And I'm starting a third clinic this Sunday at 2pm. I'm hoping that the Sunday and Friday group will also evolve into a regular walking session.
I've had a number of questions about footwear. You need a flexible sole----- a running or walking shoe is best. A hiking or winter boot with a stiff sole will hinder your progress.
In response to queries re trying the poles Bill at Frameworks has come up with a rental plan. Please see the following note from Bill.
Cheers to Winter - See you at the track,
ps. I can be reached at acrepeau(at)ns.sympatico.ca or by calling 539-9521.
To read more interesting stuff going on here in CB... not just winter walking but winter riding visit the spot
Feb 3, 2009
Feb 2, 2009
As the saying goes, if you can't say anything nice, you shouldn't say anything at all. To that end, I should end this blog post now. I guess I'm not a quick study.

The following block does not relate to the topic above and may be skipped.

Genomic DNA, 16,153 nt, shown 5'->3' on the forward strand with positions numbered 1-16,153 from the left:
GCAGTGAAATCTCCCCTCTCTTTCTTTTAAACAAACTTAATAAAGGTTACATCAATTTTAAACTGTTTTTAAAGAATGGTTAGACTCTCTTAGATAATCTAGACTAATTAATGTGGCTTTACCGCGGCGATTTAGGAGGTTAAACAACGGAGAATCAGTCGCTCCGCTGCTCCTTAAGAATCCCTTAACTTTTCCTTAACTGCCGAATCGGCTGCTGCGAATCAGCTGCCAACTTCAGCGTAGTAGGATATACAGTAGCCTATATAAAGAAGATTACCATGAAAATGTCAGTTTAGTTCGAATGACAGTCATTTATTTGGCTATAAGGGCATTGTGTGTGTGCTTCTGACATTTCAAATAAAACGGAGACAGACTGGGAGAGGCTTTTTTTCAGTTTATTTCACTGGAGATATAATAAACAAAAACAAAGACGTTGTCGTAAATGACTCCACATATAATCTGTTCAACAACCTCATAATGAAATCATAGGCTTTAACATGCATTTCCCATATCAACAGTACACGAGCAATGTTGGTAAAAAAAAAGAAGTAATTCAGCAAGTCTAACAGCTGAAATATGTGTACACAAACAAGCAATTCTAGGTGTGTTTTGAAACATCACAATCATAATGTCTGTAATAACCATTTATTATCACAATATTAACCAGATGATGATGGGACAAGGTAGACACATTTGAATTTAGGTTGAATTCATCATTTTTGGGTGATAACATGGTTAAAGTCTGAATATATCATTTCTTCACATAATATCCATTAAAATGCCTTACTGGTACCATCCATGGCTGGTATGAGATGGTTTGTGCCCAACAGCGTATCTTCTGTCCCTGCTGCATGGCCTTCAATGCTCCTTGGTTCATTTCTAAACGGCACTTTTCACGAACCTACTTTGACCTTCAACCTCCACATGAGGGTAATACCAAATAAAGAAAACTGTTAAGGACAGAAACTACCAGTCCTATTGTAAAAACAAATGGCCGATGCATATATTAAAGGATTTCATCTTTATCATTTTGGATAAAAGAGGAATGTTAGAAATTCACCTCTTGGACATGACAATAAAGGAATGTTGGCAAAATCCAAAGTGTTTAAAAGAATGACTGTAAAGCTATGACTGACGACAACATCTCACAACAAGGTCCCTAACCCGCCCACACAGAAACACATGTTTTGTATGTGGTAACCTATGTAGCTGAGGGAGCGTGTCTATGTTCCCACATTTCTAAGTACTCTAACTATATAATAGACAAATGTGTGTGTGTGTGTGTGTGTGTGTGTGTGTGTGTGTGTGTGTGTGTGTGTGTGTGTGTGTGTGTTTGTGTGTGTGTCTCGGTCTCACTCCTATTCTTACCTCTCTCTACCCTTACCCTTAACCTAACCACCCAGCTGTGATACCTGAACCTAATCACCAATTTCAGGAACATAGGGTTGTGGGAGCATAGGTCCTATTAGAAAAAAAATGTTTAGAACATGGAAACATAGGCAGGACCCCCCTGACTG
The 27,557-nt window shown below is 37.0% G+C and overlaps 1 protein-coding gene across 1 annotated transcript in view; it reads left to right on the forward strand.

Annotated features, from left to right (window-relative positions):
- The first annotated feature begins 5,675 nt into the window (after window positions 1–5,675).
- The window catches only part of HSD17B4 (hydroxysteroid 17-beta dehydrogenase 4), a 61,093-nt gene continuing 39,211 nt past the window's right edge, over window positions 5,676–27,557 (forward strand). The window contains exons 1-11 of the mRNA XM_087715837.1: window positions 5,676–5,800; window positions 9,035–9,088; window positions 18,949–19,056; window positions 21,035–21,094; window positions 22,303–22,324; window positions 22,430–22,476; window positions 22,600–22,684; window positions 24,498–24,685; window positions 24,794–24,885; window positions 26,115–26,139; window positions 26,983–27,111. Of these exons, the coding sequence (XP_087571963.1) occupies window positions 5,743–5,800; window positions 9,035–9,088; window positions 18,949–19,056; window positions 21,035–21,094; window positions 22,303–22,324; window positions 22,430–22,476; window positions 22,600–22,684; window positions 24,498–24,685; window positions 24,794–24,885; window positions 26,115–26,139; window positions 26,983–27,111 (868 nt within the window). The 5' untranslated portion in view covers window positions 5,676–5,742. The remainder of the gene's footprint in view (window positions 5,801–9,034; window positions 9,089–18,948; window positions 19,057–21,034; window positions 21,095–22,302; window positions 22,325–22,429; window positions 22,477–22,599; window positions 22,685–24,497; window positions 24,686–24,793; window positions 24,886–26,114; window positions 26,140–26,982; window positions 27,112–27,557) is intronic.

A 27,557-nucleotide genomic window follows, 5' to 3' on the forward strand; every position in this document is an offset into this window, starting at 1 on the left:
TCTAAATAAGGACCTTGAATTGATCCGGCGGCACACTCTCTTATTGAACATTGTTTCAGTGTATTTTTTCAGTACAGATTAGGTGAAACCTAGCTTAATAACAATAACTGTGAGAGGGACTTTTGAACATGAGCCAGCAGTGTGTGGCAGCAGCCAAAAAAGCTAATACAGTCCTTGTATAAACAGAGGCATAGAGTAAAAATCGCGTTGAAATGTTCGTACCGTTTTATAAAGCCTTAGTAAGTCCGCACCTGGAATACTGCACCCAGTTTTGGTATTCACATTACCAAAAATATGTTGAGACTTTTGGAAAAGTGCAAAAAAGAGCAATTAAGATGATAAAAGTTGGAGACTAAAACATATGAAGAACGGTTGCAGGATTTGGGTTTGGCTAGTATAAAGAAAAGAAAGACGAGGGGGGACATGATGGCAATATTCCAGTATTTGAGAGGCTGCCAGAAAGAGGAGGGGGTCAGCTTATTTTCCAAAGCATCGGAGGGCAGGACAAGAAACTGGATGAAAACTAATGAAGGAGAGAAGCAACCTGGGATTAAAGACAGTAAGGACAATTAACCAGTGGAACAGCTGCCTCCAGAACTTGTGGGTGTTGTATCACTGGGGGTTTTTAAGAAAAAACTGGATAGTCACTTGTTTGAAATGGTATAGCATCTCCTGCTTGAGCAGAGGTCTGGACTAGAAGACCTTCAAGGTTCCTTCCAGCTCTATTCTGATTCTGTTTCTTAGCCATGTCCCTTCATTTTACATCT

I do feel compelled to follow-up to August's Journey's earlier comments re: side walk reports. (See his comment from January 30th, "Why do we have road reports, but not sidewalk reports or phone booth reports?")
It can be problematic and dangerous to walk in winter - even with the proper clothing. Part of a culture of walking could include a change in the measure we use to evaluate safety. In addition to road conditions, it would be great to also include sidewalk reports. I wonder how this idea would be implemented? What is the criteria to assess? How often is it reviewed? In a city with slippery walkways and a requirement to clear paths, such a responsibility could be part of the duties of those who so diligently ticket cars violating winter parking. It's an interesting idea to consider. That's all I'm saying.
Consider this interesting fact reported (Halifax offers parking spots to drivers caught in ban,CBC News, January 28, 2009) : "Since Dec. 15, 9,333 tickets have been issued [in Halifax]. At $25 each, that works out to $233,325."
I wonder your thoughts on the issue.